Another facet to this question: Drones specialize in low-altitude, high-resolution remote sensing.
Evaluating these remote sensing technologies requires not just the track of the vehicle, but very solidly constrained GPS points on the ground. Ground Control Points attached to visual targets need to have their position mapped to the best accuracy affordable. Currently, our lab uses an incredibly expensive mapping-grade GPS unit by Trimble that can pretty reliably give 1m accuracy in seconds, but getting every point down to 0.1m or so with postprocessing requires 10 minutes of waiting per point. When there are significant obstructions, like trees, it's even more difficult.
I'm looking into whether it's plausible, instead of using a single expensive unit, to use dozens of very cheap loggers spread out over the area of interest, attached to visual targets. It is basically inevitable that some of them get stolen, so cheap is highly beneficial. The idea would be to leave them all attached to their targets for hours or perhaps even a day, and then average their position later to get high-precision results.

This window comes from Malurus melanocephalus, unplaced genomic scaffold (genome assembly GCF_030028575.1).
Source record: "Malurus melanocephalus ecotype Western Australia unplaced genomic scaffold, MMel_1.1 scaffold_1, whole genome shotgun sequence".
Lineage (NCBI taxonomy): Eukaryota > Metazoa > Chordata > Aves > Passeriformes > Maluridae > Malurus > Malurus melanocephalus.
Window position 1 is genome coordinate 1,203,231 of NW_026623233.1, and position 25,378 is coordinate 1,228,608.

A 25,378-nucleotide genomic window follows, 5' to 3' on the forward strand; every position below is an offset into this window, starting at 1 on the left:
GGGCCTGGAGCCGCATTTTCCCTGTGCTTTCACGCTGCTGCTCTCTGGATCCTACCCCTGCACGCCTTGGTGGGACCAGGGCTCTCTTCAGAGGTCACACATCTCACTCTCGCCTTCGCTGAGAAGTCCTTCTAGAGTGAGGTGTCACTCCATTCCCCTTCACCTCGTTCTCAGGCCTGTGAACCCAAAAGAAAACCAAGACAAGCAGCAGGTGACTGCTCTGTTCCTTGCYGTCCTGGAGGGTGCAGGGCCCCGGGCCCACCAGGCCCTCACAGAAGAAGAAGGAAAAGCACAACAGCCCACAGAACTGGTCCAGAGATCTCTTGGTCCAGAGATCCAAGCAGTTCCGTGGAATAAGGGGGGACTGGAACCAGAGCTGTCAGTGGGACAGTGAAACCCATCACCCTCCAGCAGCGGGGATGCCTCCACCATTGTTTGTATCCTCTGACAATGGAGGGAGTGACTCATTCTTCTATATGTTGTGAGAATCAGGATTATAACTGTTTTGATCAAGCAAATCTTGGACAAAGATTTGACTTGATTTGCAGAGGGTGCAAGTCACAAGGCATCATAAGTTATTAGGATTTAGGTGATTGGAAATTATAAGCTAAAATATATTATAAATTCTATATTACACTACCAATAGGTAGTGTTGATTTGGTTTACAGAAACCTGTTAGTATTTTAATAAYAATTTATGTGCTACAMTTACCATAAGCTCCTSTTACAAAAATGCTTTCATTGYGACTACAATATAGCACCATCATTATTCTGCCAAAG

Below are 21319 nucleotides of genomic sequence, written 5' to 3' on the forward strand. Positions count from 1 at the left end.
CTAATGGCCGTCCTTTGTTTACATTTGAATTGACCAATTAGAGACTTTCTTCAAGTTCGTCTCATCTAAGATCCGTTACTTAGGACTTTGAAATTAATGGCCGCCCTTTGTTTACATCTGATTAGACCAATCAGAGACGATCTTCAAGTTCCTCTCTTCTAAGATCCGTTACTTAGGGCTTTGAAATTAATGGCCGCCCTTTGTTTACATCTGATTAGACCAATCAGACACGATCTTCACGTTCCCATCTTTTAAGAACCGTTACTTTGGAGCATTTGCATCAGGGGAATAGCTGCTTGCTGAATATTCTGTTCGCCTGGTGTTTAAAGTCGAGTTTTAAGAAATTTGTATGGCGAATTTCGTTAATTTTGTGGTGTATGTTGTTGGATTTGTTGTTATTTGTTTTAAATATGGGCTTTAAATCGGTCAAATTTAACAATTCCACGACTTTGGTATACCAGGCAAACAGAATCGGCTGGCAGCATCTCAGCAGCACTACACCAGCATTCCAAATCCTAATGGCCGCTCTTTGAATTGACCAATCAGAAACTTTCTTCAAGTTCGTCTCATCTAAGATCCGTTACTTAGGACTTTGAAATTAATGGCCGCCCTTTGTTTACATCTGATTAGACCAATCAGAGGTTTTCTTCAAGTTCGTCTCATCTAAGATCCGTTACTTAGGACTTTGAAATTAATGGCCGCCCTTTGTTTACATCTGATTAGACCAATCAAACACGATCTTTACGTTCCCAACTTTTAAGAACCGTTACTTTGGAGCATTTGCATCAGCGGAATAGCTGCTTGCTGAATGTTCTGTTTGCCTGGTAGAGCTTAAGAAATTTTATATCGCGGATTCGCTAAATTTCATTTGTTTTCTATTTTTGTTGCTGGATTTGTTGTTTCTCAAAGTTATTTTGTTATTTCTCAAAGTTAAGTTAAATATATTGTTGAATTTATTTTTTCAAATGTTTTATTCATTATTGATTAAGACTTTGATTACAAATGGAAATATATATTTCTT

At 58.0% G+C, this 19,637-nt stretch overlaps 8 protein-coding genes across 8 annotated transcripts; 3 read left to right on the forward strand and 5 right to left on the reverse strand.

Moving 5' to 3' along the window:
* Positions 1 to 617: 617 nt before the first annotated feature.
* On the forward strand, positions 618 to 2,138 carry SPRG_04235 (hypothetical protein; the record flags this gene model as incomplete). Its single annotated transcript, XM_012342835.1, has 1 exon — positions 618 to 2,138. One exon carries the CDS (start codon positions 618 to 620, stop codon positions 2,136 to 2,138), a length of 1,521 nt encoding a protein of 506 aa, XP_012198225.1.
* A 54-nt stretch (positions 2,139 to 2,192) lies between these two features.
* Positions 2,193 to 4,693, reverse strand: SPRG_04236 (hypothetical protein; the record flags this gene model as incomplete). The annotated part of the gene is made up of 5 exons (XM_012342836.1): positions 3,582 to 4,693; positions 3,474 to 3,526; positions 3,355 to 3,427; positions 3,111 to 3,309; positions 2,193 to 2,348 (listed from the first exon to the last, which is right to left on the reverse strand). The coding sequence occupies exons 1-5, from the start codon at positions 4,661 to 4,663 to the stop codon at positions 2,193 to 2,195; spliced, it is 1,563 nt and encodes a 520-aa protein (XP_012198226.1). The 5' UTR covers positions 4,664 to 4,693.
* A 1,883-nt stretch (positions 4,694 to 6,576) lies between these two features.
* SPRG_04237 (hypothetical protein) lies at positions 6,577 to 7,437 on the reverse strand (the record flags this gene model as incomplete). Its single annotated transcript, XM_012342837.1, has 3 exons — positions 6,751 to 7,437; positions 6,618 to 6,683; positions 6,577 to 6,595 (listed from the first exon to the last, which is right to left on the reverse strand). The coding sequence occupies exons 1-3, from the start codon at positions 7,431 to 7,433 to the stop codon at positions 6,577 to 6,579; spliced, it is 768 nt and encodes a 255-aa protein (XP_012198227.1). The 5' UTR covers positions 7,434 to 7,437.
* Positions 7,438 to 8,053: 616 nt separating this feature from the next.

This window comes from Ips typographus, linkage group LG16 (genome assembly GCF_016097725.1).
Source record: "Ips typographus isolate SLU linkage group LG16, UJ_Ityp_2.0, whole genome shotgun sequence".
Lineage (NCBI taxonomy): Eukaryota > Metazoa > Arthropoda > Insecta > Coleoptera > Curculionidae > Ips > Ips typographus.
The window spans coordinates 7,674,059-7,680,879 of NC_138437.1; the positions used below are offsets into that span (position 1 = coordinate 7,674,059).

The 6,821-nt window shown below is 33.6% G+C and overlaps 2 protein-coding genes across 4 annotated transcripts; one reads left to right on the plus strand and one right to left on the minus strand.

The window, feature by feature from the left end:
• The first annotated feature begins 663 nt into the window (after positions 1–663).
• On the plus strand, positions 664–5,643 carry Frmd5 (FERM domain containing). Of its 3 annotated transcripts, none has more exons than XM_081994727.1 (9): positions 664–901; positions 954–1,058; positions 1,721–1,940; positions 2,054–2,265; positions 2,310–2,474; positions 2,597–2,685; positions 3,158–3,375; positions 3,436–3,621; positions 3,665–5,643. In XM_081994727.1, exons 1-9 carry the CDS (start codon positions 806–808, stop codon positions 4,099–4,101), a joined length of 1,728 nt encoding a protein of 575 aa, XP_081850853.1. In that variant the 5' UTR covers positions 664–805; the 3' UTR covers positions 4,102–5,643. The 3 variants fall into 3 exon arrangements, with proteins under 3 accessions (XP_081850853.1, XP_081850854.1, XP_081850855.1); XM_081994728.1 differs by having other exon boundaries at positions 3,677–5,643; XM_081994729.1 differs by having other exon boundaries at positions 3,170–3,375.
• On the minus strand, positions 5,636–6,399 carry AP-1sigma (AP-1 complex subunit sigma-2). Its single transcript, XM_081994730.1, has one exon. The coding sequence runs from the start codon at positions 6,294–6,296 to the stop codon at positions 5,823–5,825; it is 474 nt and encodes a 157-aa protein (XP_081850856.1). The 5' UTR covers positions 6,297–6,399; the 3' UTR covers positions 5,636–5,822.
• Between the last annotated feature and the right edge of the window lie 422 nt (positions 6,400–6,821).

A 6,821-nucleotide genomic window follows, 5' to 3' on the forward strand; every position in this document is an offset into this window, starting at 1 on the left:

My concerns are price, and whether this would statistically bias the positions in some way. When you get to this level of precision other effects start to pop up... I'm currently struggling with the existential meaning of the WGS84 datum with/without WAAS correction, and whether orbital & physical changes in the Earth would allow generally repeatable measurements.
So what is state of the art, more than three years later, in ultra-cheap, long battery life, basic WAAS-corrected GPS loggers?
The default entry point is presently the $60 Holux M-241.